I stumbled across your blog a few months ago and love your writing. This post was amazing. thank you for sharing from your heart!

Julie said...

Heather -- Has the Lord ever spoken to you about writing a book? I am a long-time follower of your blog. Your writing is passionate, eloquent, engaging, and it inspires me to action. I would love to see you impact the kingdom in print!

mandi said...

Oh friend.
These words are soul wrenchingly beautiful. I want that longing too. And I never thought about the words of Christ like that. Like it was His longing to go home that made Him talk about it so much.

Flower Patch Farmgirl said...

I am speechless, here. And to think I just posted yesterday about feeling out of place in Indiana vs. Ohio. Sheesh. You're so right, though. Although what I experience is nothing close to what you are living, the more difficulty I allow into my world, the more I really choose to SEE, the more I being to long for a home that I just can't really wrap my brain around.

bye.

Amy said...

Julie-I agree 100%. A publisher needs to find you, Heather. You're words are provoking, encouraging, and motivating! Never stop writing because you're touching lives here in America even though you may not know it. God knows.

Sailor and Co said...

I think this might be one of the most beautiful, raw, inspiring things I have read in my entire life. Thank you for your transparency. Thank you for being real. I'll admit, as someone who's family has Haiti on their heart big time...it scares me. It's easy to day dream about walking the streets of Cite Soleil and feeling at home. Holding and loving orphans, playing the drums and worshiping in the middle of downtown Port with skin color being nowhere near anybody's thoughts. But, it's not reality. This is a good reminder for me. A hard reminder, but one that I needed to read. Thank you.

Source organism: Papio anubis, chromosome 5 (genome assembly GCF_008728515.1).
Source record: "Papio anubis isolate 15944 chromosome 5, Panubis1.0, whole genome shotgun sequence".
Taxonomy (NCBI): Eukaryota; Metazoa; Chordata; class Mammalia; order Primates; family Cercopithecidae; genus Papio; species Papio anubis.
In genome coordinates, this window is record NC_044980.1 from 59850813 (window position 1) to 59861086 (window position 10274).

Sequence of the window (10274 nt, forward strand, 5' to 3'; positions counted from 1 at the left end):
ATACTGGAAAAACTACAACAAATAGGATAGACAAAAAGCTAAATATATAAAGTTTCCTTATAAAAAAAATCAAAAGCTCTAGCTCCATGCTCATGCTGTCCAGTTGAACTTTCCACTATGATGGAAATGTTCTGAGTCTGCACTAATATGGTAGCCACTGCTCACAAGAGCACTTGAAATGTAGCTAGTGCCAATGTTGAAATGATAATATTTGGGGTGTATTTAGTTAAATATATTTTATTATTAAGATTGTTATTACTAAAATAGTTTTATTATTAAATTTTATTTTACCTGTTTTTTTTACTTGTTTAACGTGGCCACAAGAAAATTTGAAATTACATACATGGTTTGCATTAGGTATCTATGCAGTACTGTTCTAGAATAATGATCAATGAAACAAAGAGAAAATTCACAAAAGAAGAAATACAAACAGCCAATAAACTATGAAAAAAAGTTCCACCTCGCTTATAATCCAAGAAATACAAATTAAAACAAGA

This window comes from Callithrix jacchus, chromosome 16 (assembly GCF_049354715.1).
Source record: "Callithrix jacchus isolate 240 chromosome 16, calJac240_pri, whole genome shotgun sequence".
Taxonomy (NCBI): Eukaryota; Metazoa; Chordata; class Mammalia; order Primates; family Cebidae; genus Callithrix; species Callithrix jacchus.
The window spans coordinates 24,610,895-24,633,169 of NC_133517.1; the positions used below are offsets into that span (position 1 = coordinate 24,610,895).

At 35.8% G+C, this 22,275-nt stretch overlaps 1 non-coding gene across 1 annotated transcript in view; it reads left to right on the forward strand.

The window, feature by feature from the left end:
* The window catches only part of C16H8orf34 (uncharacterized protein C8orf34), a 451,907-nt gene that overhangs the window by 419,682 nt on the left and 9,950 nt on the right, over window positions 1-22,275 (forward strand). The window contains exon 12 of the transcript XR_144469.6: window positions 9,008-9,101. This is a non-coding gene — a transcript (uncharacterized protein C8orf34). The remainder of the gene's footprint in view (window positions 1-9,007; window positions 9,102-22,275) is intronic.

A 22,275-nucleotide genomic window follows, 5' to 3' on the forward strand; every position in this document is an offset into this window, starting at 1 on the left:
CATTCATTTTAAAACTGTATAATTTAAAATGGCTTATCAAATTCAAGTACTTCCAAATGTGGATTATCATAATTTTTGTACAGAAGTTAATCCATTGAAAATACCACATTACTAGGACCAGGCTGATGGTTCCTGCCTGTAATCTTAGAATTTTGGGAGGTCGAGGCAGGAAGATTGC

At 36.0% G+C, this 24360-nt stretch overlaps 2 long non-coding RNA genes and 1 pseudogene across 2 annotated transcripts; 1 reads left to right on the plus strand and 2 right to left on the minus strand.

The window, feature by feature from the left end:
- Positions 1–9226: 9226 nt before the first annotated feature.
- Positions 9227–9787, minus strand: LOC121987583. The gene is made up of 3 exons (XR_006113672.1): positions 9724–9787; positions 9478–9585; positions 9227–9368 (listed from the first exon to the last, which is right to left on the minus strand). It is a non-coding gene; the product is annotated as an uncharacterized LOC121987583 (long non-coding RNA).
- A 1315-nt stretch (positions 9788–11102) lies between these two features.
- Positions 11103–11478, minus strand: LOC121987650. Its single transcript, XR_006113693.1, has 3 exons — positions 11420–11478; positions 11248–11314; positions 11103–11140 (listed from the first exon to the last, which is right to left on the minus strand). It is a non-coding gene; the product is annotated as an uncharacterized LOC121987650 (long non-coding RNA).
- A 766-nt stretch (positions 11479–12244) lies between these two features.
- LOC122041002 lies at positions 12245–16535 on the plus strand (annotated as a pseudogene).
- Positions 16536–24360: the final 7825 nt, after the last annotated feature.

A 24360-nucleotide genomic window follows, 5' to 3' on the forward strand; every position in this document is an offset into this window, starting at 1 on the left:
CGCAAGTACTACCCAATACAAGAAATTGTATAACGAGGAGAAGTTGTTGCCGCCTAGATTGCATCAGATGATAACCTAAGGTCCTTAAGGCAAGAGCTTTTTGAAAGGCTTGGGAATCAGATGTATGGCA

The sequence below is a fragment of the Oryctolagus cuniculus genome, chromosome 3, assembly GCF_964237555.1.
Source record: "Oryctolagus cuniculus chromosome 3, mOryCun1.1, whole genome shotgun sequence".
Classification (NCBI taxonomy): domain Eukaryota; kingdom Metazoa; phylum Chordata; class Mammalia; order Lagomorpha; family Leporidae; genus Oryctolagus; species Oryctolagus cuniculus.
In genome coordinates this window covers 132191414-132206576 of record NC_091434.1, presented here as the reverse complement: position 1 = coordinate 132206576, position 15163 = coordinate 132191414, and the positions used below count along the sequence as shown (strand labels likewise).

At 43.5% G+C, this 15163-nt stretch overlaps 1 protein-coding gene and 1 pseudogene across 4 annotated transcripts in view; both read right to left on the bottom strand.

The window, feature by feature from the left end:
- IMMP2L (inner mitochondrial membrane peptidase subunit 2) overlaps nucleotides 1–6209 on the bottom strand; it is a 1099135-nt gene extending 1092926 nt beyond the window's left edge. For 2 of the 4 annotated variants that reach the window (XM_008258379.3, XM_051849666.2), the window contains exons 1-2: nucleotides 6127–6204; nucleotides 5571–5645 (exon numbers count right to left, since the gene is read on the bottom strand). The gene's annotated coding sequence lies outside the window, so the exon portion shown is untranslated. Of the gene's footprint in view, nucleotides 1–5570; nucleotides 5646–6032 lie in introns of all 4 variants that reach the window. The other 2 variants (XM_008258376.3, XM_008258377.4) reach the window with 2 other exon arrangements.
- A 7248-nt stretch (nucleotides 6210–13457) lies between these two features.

Praying that your heart would feel at home.

Kirby said...

This may be my all time favorite post that you've written. And...I've loved thousands of your posts.

Even across miles of ocean, you still teach me so much. I am homesick for you. And I'm convinced it's because I saw Jesus, so tangibly, in you. I could touch him, hug him, be rebuked by Him, laugh with Him, cry to Him...all in you. I miss you, my Heather. And, though we'll probably never live in the same town again on this earth, I am looking forward to our heavenly home where we'll live together forever with our King.

The Rudds said...

Thanks so much for your insight! Ever since on of my babies went to be with Jesus I have realized so much about how the LORD wants us to be longing for heaven and His kingdom. He put that missing feeling and "dip" in our chests for that purpose.
I may not meet you here but I will for sure see you in our new home!

mamamargie said...

Such a beautiful post. Makes me homesick too.

cameron crake said...

Heather, I can so relate to this post... to being a stranger in a strange land. I seriously got goose bumps when I read those last couple sentences about Jesus talking about the kingdom of heaven. It's honestly embarrassing how much my friends and I talk about America (how its different from here, what we miss, etc), but from now on in those conversations your words will be in the back of my head! Love and miss you!